Pound was, of course, a lord of language. Think of how much twentieth- century writing – first rank as much as fourth rank – comes out from under the billowing cloak that produced ‘In A Station of the Metro’:
The apparition of these faces in the crowd; Petals on a wet, black bough.
And think of the way Pound gave voice to a world through the strangeness and the emotional reality he found in Chinese literature, armed with nothing but his intuitive clairvoyance and Fenellosa’s notes. Recall ‘The River-Merchant’s Wife’:
While my hair was still cut straight across my forehead I played about the front gate, pulling flowers. You came by on bamboo stilts, playing horse, You walked about my seat, playing with blue plums. And we went on living in the village of Chōkan: Two small people, without dislike or suspicion. At fourteen I married My Lord you....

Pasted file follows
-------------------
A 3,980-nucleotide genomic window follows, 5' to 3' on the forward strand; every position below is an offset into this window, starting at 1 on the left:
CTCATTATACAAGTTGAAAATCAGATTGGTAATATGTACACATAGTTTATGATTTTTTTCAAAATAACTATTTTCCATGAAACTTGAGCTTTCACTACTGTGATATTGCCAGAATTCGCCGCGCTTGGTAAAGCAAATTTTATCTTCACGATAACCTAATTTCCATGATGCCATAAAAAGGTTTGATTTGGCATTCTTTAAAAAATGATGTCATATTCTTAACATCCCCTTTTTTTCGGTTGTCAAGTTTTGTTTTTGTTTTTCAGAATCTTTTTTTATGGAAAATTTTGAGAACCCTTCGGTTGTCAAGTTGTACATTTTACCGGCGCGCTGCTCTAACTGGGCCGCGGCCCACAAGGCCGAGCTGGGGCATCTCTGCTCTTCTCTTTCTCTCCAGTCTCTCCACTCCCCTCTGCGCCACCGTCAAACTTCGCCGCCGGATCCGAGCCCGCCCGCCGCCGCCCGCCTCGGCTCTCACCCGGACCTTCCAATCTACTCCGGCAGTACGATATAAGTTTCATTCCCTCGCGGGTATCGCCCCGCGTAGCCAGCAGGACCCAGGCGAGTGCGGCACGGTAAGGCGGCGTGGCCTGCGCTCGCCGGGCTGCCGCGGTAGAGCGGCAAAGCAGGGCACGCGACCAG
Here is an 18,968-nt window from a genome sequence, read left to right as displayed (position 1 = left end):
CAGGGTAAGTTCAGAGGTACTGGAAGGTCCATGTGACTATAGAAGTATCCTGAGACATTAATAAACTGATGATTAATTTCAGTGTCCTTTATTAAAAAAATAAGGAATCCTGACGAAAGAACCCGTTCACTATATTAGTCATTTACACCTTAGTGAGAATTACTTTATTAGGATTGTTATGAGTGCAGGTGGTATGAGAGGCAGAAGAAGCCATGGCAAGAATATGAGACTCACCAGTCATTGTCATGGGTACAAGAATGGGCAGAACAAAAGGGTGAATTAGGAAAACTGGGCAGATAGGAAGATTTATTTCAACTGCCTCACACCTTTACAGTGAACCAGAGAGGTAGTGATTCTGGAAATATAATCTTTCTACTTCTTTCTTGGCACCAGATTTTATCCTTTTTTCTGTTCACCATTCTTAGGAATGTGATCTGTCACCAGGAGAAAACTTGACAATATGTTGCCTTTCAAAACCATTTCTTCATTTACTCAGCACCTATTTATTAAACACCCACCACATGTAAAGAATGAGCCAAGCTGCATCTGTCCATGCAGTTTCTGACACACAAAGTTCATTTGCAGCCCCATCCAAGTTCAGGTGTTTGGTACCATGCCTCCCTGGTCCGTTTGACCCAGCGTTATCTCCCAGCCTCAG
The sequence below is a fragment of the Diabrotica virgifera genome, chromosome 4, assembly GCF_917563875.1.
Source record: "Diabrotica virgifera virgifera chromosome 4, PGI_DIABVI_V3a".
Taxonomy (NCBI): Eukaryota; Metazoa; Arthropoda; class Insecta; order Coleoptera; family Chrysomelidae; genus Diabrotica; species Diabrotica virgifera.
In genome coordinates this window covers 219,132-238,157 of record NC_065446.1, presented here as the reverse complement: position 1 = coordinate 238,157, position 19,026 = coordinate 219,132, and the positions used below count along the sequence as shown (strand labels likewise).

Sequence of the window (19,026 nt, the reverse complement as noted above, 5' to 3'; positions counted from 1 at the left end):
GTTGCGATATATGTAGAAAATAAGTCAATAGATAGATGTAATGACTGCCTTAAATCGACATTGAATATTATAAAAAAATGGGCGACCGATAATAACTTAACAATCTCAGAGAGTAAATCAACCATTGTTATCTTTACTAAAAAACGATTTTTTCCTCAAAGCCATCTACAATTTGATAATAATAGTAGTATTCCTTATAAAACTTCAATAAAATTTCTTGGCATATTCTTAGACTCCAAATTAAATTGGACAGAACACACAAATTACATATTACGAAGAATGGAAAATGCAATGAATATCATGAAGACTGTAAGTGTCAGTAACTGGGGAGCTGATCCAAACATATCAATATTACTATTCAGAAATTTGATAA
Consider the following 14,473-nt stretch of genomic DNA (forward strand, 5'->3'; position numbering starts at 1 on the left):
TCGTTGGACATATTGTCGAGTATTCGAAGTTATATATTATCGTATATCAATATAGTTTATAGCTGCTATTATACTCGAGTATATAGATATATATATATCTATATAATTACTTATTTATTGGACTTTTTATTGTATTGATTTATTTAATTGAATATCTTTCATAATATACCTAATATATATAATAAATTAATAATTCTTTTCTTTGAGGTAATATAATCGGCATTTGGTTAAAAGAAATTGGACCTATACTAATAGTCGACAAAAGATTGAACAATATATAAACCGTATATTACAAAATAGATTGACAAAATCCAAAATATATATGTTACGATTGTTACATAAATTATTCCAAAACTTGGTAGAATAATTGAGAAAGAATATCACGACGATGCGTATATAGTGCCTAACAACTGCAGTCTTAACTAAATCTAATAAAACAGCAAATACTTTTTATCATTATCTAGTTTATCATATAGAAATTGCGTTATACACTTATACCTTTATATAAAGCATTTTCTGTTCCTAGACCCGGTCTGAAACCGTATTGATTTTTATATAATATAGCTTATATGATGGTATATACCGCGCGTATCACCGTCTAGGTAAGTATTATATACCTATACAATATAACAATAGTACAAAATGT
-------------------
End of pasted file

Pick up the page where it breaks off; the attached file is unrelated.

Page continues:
If the final apprehension of the husband can sound like a bit of chinoiserie (‘My Lord you’) it can also sound like Shakespearean mastery of broken speech pattern. It has a beauty in its strangeness but the ravishing formal exoticism is not separate from its overheard quality. ‘The River-Merchant’s Wife’ is an epistolary poem in the form of a letter and with the implied compactness of its prose sense. As recently as the 1980s young people I knew used to cite another epistolary poem by Pound, ‘The Exile’s Letter’, to indicate the spaces in their own hearts for things they did not know or did not want to know or did not want to say.